Burger King is giving fast food a new twist - a high-tech playground designed to entice kids and their parents to linger.
The chain is opening a new high-tech indoor playground at a Sunrise, Fla., restaurant in a few months. Kids will be able to play computer games, maybe cruise the Internet and frolic in a new-model indoor playground for hours. Parents, meanwhile, will be able to enjoy a cup of coffee in the restaurant and keep track of their children on TV monitors.
Construction on the 544-square-foot playground will begin in February and be completed in 60 days, said architect Paul Gershen.
"Parents can pick up their kids from the day care center and then spend the whole night here," said assistant manager Phil Colin. "The kids burn off energy, and then the parents take them home and they sleep."
The two-story playground will cost about $200,000, not counting the computers or equipment.
Jumping on frogs
No, they haven't croaked. But Anheuser-Busch is letting its Bud-Weis-Er frogs take a break from commercials. The beer maker's use of the frogs has drawn criticism from such groups as Mothers Against Drunk Driving, which contends the ads are geared to children. Critics aren't likely to be much happier with the frogs' replacement: Larry the Lizard.
Lapping up soup
There's lots of activity in the soup aisle. Canned and dry soup represent $3.7 billion in retail sales. Last year, the category grew about 3.5 percent, according to the Annual Consumer Expenditures study by Supermarket Business, a trade publication.
Much of the growth is linked to health-oriented introductions. Campbell Soup Co., with an 80 percent market share in the soup category, recently announced the most comprehensive new product introduction in its soups' 100-year history. What tops the list? Ninety-eight percent fat-free cream soups and a line of baked ramen noodle soups.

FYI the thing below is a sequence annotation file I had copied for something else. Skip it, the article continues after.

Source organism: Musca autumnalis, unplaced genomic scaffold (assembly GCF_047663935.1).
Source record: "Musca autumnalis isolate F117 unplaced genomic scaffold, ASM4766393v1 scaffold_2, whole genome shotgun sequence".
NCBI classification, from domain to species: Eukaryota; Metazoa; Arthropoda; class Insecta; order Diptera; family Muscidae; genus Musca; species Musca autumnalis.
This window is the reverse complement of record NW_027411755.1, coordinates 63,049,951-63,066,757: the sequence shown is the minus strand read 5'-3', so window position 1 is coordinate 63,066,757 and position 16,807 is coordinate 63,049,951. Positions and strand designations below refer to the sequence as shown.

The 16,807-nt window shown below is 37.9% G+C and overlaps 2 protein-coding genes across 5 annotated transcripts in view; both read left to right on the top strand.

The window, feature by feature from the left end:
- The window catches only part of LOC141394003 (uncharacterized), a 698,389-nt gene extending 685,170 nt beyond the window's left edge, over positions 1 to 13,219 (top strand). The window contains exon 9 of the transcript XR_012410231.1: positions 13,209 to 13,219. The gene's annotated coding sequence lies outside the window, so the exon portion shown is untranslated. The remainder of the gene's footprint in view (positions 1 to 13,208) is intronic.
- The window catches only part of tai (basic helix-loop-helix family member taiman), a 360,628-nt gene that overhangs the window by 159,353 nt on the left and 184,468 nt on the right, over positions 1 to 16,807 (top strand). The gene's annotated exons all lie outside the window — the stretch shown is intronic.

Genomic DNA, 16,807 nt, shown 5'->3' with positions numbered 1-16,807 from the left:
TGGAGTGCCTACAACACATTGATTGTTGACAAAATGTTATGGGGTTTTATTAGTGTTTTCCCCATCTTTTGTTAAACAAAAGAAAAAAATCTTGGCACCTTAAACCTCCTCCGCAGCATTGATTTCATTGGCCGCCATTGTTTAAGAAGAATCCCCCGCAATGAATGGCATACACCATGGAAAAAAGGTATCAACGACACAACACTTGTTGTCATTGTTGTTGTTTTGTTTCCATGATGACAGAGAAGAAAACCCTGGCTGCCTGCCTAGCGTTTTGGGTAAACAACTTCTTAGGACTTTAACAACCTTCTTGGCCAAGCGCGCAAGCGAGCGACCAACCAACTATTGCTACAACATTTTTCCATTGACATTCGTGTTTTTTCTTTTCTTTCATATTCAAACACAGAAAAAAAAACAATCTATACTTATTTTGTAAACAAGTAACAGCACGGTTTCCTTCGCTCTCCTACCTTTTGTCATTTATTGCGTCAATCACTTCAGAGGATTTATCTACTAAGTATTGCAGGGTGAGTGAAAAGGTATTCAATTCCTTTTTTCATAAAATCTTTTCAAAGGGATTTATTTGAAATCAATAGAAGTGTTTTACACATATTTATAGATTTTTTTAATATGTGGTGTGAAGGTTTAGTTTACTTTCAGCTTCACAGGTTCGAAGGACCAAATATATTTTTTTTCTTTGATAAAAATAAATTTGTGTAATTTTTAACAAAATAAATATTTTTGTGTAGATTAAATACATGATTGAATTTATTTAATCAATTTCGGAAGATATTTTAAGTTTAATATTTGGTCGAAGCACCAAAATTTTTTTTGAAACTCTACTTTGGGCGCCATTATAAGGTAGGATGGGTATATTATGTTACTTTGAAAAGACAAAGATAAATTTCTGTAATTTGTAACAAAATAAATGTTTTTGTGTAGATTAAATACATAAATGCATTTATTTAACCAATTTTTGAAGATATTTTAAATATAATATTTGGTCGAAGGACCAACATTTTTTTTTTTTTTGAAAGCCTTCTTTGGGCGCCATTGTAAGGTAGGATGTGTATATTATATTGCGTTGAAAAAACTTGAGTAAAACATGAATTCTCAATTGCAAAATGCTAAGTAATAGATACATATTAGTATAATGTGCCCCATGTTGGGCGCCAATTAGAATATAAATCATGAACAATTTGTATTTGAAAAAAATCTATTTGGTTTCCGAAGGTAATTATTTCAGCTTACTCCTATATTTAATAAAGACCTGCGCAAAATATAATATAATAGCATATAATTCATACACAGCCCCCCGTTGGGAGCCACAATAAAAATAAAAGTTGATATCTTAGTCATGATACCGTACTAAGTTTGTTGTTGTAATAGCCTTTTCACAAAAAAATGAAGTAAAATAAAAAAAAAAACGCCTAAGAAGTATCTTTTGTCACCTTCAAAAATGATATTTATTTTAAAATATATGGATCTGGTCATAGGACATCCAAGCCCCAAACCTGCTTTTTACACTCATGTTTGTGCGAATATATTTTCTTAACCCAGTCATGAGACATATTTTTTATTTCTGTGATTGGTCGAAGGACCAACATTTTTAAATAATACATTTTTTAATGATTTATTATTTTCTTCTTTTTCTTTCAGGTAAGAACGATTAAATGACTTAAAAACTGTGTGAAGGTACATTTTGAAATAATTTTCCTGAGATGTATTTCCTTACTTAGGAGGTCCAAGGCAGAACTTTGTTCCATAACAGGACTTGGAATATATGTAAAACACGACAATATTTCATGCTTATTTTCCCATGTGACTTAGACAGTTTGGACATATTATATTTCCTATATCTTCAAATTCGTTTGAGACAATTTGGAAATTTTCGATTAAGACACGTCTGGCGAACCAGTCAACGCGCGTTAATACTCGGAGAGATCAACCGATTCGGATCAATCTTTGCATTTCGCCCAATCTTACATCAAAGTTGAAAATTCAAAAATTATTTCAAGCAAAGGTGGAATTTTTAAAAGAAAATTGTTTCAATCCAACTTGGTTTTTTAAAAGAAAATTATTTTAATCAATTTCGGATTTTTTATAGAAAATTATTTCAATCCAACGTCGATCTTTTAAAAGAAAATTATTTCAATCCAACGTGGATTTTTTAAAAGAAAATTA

Last year, Healthy Choice decided to challenge Campbell's and introduce its own line of soups low in sodium, fat and cholesterol. Even gourmet lines have gone the more healthful route. Upscale Baxters introduced reduced-sodium, fat-free versions of its gourmet soups.
Shoppers still need to look at the nutrition labels - sodium content of canned soups can be high. Some have more than 1,000 milligrams a serving.
The American Dietetic Association recommends no more than 2,400 milligrams of sodium a day, and the body only uses 500 milligrams daily. Most Americans consume between 4,000 and 6,000 milligrams daily.
Food for thought
Whole Foods Companion by Dianne Onstad (Chelsea Green, $29) delivers all kinds of information on fruits, grains, herbs, spices, seeds and nuts. Cooking and shopping tips, anecdotes and lore and nutritional information are included on many items, from the familiar to the exotic. At Barnes & Noble bookstores.
Two all-beef patties, special sauce, lettuce, cheese - and some cherries on a sesame-seed bun? Ray Pleva of Cedar, Mich., thinks cherries make the burger, and he has been touting his mix of cherries and hamburger meat on The Oprah Winfrey Show and Late Show With David Letterman.
Drink three glasses of milk a day. That's the goal of a new public-health campaign launched recently to correct widespread calcium deficiencies in the American diet. The "Drink 3" campaign, a joint venture of health groups and the milk industry, will debut on the sides of milk cartons and on the Internet and reinforce advertisements showing celebrities wearing milk mustaches.
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